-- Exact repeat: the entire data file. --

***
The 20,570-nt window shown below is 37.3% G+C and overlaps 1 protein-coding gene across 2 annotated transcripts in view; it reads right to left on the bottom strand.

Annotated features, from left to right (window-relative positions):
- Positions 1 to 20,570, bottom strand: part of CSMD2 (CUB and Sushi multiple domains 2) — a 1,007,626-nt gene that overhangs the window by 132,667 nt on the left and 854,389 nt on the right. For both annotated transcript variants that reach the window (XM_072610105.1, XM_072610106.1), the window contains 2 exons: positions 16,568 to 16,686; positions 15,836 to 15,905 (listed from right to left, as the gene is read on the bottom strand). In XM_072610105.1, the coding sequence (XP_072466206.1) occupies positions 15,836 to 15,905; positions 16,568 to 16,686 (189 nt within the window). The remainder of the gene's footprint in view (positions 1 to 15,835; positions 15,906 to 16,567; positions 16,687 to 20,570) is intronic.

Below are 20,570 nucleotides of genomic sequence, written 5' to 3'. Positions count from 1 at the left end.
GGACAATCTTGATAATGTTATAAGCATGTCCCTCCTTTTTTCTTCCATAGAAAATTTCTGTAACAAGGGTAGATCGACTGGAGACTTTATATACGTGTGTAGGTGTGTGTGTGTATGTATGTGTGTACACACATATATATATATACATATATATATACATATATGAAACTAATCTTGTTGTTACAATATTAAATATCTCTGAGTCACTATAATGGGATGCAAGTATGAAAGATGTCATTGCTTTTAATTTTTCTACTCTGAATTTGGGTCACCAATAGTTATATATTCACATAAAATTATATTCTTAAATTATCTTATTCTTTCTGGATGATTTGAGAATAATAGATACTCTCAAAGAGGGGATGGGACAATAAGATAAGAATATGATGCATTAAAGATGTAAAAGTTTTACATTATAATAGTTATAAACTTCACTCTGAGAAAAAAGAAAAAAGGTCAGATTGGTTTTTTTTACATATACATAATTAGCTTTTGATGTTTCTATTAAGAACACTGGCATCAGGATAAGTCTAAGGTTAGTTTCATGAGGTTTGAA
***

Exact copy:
The 20,570-nt window shown below is 37.3% G+C and overlaps 1 protein-coding gene across 2 annotated transcripts in view; it reads right to left on the bottom strand.

Annotated features, from left to right (window-relative positions):
- Positions 1 to 20,570, bottom strand: part of CSMD2 (CUB and Sushi multiple domains 2) — a 1,007,626-nt gene that overhangs the window by 132,667 nt on the left and 854,389 nt on the right. For both annotated transcript variants that reach the window (XM_072610105.1, XM_072610106.1), the window contains 2 exons: positions 16,568 to 16,686; positions 15,836 to 15,905 (listed from right to left, as the gene is read on the bottom strand). In XM_072610105.1, the coding sequence (XP_072466206.1) occupies positions 15,836 to 15,905; positions 16,568 to 16,686 (189 nt within the window). The remainder of the gene's footprint in view (positions 1 to 15,835; positions 15,906 to 16,567; positions 16,687 to 20,570) is intronic.

Below are 20,570 nucleotides of genomic sequence, written 5' to 3'. Positions count from 1 at the left end.
GGACAATCTTGATAATGTTATAAGCATGTCCCTCCTTTTTTCTTCCATAGAAAATTTCTGTAACAAGGGTAGATCGACTGGAGACTTTATATACGTGTGTAGGTGTGTGTGTGTATGTATGTGTGTACACACATATATATATATACATATATATATACATATATGAAACTAATCTTGTTGTTACAATATTAAATATCTCTGAGTCACTATAATGGGATGCAAGTATGAAAGATGTCATTGCTTTTAATTTTTCTACTCTGAATTTGGGTCACCAATAGTTATATATTCACATAAAATTATATTCTTAAATTATCTTATTCTTTCTGGATGATTTGAGAATAATAGATACTCTCAAAGAGGGGATGGGACAATAAGATAAGAATATGATGCATTAAAGATGTAAAAGTTTTACATTATAATAGTTATAAACTTCACTCTGAGAAAAAAGAAAAAAGGTCAGATTGGTTTTTTTTACATATACATAATTAGCTTTTGATGTTTCTATTAAGAACACTGGCATCAGGATAAGTCTAAGGTTAGTTTCATGAGGTTTGAA